We investigated whether genetic variation in ACE-related pathways are associated with SCA risk. Because these pathways are sex-dependent and influenced by estrogen, we examined these genotype-SCA associations in the full study population, and tested for interaction with gender.
In a population-based case-control study set in King County WA, we genotyped 211 SCA cases (mean age 59, 80% male) and 730 age- and gender-matched controls of European descent for 47 single nucleotide polymorphisms (SNPs) in eight genes (ACE, AGT, REN, AGTR1, AGTR2, ACE2, KNG1, BDKRB2). We examined association of SNPs and haplotypes with SCA risk using logistic regression.
AGTR1 SNP rs1492099 (allele frequency=15%) was associated with decreased SCA risk (OR=0.62, 95%CI=0.4–0.9). Haplotype variation in AGTR2 was associated with SCA risk (global haplotype test p=0.001), with haplotype 2 (allele frequency=27%) associated with increased risk (OR=1.26, 95%CI=1.1–1.5). There was interaction with gender on SCA risk for variation in KNG1 (interaction p-value range=0.0004–0.017 for 6/8 SNPs). KNG1 SNP rs710448 (allele frequency=42%) was associated with decreased risk (OR=0.44, 95%CI=0.3–0.8) among women but not men. Other SNPs and haplotypes in the eight genes examined were not associated with SCA risk after multiple testing correction.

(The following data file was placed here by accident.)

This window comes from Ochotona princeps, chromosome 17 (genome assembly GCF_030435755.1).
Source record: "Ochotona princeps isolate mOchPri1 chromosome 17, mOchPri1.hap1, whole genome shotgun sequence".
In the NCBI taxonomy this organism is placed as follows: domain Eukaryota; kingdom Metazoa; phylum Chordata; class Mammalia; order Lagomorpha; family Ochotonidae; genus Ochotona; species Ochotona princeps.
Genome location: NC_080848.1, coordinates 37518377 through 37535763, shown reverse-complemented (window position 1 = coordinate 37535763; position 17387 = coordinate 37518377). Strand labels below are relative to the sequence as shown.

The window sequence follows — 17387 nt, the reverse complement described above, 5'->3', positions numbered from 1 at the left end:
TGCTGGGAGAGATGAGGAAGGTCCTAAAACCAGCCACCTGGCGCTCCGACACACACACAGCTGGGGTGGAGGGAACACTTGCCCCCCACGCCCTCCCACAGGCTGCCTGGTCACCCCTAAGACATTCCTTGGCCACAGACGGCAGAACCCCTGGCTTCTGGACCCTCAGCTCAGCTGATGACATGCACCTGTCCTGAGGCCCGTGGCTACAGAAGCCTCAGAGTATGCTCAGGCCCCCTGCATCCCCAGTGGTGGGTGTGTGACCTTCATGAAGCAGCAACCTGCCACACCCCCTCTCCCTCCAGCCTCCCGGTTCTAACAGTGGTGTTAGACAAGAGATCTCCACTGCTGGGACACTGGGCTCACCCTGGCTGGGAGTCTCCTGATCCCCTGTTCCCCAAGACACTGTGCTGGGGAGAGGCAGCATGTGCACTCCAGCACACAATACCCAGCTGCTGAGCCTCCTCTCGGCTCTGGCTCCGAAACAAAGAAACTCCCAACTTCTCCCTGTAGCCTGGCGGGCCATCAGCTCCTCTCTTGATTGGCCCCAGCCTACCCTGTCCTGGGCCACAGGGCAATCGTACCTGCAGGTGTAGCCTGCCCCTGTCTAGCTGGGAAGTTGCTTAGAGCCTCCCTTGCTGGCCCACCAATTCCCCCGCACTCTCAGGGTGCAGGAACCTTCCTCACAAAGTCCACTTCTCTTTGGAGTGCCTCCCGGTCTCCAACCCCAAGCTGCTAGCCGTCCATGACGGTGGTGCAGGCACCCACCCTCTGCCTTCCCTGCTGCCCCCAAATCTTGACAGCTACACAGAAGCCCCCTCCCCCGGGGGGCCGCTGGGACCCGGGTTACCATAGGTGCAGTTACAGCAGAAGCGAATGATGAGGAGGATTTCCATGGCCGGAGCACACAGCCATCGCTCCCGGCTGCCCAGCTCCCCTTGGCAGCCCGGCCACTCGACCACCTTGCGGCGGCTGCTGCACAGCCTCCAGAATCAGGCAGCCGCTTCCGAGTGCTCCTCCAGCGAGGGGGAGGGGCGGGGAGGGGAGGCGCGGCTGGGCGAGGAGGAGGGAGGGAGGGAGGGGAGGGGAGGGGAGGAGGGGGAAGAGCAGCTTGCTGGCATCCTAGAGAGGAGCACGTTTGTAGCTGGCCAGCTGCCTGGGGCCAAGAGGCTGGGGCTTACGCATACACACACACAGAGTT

Variation in AGTR1 and AGTR2 are associated with SCA risk in a population-based case-control study. There was evidence of interaction with gender on SCA risk for variation in KNG1. Our findings, if replicated, suggest that variation in genes in ACE-related pathways influence SCA risk.
sudden death; cardiac arrest; epidemiology; genetics; polymorphism; renin-angiotensin system